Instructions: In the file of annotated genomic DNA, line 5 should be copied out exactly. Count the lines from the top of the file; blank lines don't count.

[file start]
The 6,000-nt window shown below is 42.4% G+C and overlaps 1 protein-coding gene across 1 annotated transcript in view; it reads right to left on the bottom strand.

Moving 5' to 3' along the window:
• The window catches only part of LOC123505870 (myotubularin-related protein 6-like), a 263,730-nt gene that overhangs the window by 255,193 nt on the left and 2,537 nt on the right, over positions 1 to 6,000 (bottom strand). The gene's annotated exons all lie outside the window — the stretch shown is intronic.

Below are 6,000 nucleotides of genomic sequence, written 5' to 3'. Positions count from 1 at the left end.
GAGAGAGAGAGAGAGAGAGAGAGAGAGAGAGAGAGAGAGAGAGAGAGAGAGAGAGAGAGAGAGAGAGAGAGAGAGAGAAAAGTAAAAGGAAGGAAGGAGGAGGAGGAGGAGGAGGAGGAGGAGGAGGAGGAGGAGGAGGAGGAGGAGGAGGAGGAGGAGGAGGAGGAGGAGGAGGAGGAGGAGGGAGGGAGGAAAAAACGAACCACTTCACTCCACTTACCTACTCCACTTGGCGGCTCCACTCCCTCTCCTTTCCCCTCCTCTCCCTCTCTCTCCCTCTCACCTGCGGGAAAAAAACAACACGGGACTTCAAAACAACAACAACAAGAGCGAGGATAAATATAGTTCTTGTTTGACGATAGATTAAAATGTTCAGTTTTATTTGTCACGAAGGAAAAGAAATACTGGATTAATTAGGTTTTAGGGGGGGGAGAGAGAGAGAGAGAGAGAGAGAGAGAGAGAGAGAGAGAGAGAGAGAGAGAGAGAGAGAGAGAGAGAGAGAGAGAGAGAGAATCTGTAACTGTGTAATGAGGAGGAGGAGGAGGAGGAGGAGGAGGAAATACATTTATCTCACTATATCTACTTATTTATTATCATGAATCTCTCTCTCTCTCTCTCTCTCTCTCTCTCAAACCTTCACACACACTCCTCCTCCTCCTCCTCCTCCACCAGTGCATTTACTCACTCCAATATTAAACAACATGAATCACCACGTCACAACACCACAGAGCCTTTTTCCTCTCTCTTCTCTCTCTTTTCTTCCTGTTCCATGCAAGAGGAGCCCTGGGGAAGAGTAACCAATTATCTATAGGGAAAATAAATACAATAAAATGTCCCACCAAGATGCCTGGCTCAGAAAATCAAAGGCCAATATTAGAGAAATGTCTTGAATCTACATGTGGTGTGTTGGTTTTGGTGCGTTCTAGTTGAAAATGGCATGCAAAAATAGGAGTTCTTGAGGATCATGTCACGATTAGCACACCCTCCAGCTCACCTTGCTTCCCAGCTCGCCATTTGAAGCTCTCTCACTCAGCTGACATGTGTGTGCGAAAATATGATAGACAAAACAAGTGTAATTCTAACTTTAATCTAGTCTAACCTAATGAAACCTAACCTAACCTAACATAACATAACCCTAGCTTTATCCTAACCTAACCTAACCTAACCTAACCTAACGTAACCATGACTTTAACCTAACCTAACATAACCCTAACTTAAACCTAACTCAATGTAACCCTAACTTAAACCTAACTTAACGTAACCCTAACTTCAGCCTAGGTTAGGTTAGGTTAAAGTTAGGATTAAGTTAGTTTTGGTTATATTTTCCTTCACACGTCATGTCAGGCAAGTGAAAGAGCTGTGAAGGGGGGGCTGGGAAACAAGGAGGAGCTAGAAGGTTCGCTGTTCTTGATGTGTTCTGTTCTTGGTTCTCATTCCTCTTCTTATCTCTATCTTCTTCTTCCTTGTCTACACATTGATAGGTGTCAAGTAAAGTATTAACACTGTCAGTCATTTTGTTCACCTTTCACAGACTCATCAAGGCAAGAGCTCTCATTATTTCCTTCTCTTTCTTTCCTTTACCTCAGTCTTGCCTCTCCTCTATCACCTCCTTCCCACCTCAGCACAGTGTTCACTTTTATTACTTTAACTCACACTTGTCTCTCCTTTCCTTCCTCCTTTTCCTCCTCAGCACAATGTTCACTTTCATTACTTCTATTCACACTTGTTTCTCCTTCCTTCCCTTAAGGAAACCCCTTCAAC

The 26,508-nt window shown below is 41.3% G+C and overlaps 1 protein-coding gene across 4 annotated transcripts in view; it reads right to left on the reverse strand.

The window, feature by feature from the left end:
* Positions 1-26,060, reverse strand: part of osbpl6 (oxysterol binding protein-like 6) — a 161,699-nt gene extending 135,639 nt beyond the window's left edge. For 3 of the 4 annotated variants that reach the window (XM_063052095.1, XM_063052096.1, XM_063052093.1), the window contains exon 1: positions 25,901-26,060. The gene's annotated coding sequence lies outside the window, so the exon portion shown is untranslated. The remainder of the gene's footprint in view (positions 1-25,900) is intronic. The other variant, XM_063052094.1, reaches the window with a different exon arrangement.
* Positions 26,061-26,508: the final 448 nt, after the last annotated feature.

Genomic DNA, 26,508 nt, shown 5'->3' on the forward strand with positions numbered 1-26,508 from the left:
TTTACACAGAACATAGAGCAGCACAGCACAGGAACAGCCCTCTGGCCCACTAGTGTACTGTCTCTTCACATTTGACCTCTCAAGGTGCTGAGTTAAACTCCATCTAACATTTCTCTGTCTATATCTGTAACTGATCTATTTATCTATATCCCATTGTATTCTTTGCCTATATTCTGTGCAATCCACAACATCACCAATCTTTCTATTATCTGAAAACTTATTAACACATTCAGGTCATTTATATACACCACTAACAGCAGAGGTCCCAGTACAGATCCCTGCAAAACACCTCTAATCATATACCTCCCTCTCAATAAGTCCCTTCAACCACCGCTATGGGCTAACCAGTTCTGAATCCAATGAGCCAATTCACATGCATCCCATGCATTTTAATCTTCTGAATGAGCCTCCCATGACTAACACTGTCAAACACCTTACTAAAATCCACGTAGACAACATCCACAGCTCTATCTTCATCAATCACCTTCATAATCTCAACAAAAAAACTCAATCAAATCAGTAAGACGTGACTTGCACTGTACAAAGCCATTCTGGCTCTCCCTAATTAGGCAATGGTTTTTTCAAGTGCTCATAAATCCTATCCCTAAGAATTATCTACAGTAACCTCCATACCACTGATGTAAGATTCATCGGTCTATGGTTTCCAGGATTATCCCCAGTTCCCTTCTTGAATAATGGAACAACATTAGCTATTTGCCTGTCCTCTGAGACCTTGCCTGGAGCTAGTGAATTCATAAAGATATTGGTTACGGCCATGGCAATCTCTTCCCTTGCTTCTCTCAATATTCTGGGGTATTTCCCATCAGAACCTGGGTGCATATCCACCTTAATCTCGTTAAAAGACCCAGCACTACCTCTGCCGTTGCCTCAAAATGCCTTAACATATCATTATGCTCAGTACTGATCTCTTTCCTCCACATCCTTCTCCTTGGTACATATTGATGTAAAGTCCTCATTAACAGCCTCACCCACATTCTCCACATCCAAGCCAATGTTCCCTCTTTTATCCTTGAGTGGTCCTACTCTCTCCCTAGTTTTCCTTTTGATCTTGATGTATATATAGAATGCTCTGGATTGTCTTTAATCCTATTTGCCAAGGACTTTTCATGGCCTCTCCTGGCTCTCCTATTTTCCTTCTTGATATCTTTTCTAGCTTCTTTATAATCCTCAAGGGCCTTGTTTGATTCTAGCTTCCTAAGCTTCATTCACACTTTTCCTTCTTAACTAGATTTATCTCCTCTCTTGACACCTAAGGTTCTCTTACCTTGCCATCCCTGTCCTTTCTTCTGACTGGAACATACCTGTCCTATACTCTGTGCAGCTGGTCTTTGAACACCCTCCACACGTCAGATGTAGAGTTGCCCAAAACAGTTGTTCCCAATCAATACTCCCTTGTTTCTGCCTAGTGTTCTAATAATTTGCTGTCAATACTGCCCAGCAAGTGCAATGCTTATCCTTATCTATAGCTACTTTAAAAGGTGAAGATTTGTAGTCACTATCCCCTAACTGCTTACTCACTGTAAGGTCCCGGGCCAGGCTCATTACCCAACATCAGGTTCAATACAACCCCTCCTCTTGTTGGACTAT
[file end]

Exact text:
GAGAGAGAGAGAGAGAGAGAGAGAGAGAGAGAGAGAGAGAGAGAGAGAGAGAGAGAGAGAGAGAGAGAGAGAGAGAGAAAAGTAAAAGGAAGGAAGGAGGAGGAGGAGGAGGAGGAGGAGGAGGAGGAGGAGGAGGAGGAGGAGGAGGAGGAGGAGGAGGAGGAGGAGGAGGAGGAGGAGGAGGGAGGGAGGAAAAAACGAACCACTTCACTCCACTTACCTACTCCACTTGGCGGCTCCACTCCCTCTCCTTTCCCCTCCTCTCCCTCTCTCTCCCTCTCACCTGCGGGAAAAAAACAACACGGGACTTCAAAACAACAACAACAAGAGCGAGGATAAATATAGTTCTTGTTTGACGATAGATTAAAATGTTCAGTTTTATTTGTCACGAAGGAAAAGAAATACTGGATTAATTAGGTTTTAGGGGGGGGAGAGAGAGAGAGAGAGAGAGAGAGAGAGAGAGAGAGAGAGAGAGAGAGAGAGAGAGAGAGAGAGAGAGAGAGAGAGAGAGAATCTGTAACTGTGTAATGAGGAGGAGGAGGAGGAGGAGGAGGAGGAAATACATTTATCTCACTATATCTACTTATTTATTATCATGAATCTCTCTCTCTCTCTCTCTCTCTCTCTCTCAAACCTTCACACACACTCCTCCTCCTCCTCCTCCTCCACCAGTGCATTTACTCACTCCAATATTAAACAACATGAATCACCACGTCACAACACCACAGAGCCTTTTTCCTCTCTCTTCTCTCTCTTTTCTTCCTGTTCCATGCAAGAGGAGCCCTGGGGAAGAGTAACCAATTATCTATAGGGAAAATAAATACAATAAAATGTCCCACCAAGATGCCTGGCTCAGAAAATCAAAGGCCAATATTAGAGAAATGTCTTGAATCTACATGTGGTGTGTTGGTTTTGGTGCGTTCTAGTTGAAAATGGCATGCAAAAATAGGAGTTCTTGAGGATCATGTCACGATTAGCACACCCTCCAGCTCACCTTGCTTCCCAGCTCGCCATTTGAAGCTCTCTCACTCAGCTGACATGTGTGTGCGAAAATATGATAGACAAAACAAGTGTAATTCTAACTTTAATCTAGTCTAACCTAATGAAACCTAACCTAACCTAACATAACATAACCCTAGCTTTATCCTAACCTAACCTAACCTAACCTAACCTAACGTAACCATGACTTTAACCTAACCTAACATAACCCTAACTTAAACCTAACTCAATGTAACCCTAACTTAAACCTAACTTAACGTAACCCTAACTTCAGCCTAGGTTAGGTTAGGTTAAAGTTAGGATTAAGTTAGTTTTGGTTATATTTTCCTTCACACGTCATGTCAGGCAAGTGAAAGAGCTGTGAAGGGGGGGCTGGGAAACAAGGAGGAGCTAGAAGGTTCGCTGTTCTTGATGTGTTCTGTTCTTGGTTCTCATTCCTCTTCTTATCTCTATCTTCTTCTTCCTTGTCTACACATTGATAGGTGTCAAGTAAAGTATTAACACTGTCAGTCATTTTGTTCACCTTTCACAGACTCATCAAGGCAAGAGCTCTCATTATTTCCTTCTCTTTCTTTCCTTTACCTCAGTCTTGCCTCTCCTCTATCACCTCCTTCCCACCTCAGCACAGTGTTCACTTTTATTACTTTAACTCACACTTGTCTCTCCTTTCCTTCCTCCTTTTCCTCCTCAGCACAATGTTCACTTTCATTACTTCTATTCACACTTGTTTCTCCTTCCTTCCCTTAAGGAAACCCCTTCAAC